Rise in fuel prices forecast to continue

Fuel prices at BP 2go Everedi in Princes St, Dunedin, yesterday. PHOTO: PETER MCINTOSH
Fuel prices at BP 2go Everedi in Princes St, Dunedin, yesterday. PHOTO: PETER MCINTOSH
Otago and Southland motorists are feeling the pinch of a painful price increase at the pump, figures reveal.

According to fuel tracking website Gaspy, the average price for 91 petrol throughout the two regions has increased by 10c in the past three

On January 20, the average price for the fuel in Otago and Southland was $2.51 a litre.

Gaspy listed, at the time, the cheapest place was NPD Self Service Gore at $2.40 a litre and the most expensive was in Queenstown at the BP Connect with $2.71.

However, yesterday, the average price for 91 in the two regions was $2.61 a litre.

The cheapest place was Gull Maheno in Oamaru at $2.44 a litre and the most expensive was Z Queenstown at $2.85 a litre, according to Gaspy.

Nationally, filling up at the petrol pump is costing up to $9 more than a month ago, and it is expected to continue rising.

A range of factors, including import costs, supply problems, Omicron and international unrest is leading to the skyrocketing prices.

A 30% increase in the cost of petrol in the 12 months to December last year was one of the largest contributors to the recent 5.9% inflation rate released by Stats NZ last month.

Also, the price of oil had risen to about $92 a barrel, the highest since 2014.

Automobile Association principal adviser Terry Collins expected that to hit $100 a barrel.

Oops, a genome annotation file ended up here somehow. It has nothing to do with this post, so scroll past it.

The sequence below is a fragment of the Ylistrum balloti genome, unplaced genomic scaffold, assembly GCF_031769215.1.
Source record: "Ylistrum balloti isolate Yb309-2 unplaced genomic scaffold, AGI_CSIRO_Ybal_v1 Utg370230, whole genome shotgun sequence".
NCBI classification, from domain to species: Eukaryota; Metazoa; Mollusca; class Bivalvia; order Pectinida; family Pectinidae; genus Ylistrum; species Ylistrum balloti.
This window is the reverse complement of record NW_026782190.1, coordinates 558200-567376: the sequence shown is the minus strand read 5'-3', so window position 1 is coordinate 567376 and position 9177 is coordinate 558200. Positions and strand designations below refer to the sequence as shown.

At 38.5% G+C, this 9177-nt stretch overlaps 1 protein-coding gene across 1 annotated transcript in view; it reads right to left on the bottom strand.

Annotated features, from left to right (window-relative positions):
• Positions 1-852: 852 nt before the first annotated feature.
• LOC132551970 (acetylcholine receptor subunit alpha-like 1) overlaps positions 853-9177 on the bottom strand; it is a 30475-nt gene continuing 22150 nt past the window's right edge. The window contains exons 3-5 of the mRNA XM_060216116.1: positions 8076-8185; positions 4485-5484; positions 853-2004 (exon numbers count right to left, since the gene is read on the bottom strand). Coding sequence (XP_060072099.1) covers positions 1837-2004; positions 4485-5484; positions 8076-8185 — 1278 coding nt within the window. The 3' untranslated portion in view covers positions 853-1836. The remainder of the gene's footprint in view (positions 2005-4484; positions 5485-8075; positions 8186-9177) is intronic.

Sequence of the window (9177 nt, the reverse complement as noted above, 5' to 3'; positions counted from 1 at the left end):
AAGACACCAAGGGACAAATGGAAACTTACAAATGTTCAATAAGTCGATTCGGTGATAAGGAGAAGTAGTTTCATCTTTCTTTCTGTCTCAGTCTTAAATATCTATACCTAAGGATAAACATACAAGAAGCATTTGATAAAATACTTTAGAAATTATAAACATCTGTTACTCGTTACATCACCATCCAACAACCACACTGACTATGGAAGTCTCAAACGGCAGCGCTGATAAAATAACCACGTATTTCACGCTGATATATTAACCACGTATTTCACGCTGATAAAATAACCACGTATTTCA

Domestic costs were also a factor. The emissions trading scheme levy had doubled from 8c to 16c in the last year, and was also likely to increase further this year.

Reopening New Zealand’s borders could also increase fuel demand because of an increase in flights, the gradual return of tourism, and a rise in commuting, Mr Collins said.

Petrol was not an elastic commodity — when prices rose people, did not reduce their fuel use at a similar rate.

"When fuel goes up about 10%, it only has about a 1.5% impact on demand. People just have to travel, and there are many people that just don’t have access to good public transport or alternatives.

"If they’re on a budget and they’re paying for fuel, something else has got to give to make them pay for it," Mr Collins said.

The Motor Trade Association (MTA) told drivers yesterday that petrol companies and their staff were not to blame for the high prices. — Additional reporting The New Zealand Herald


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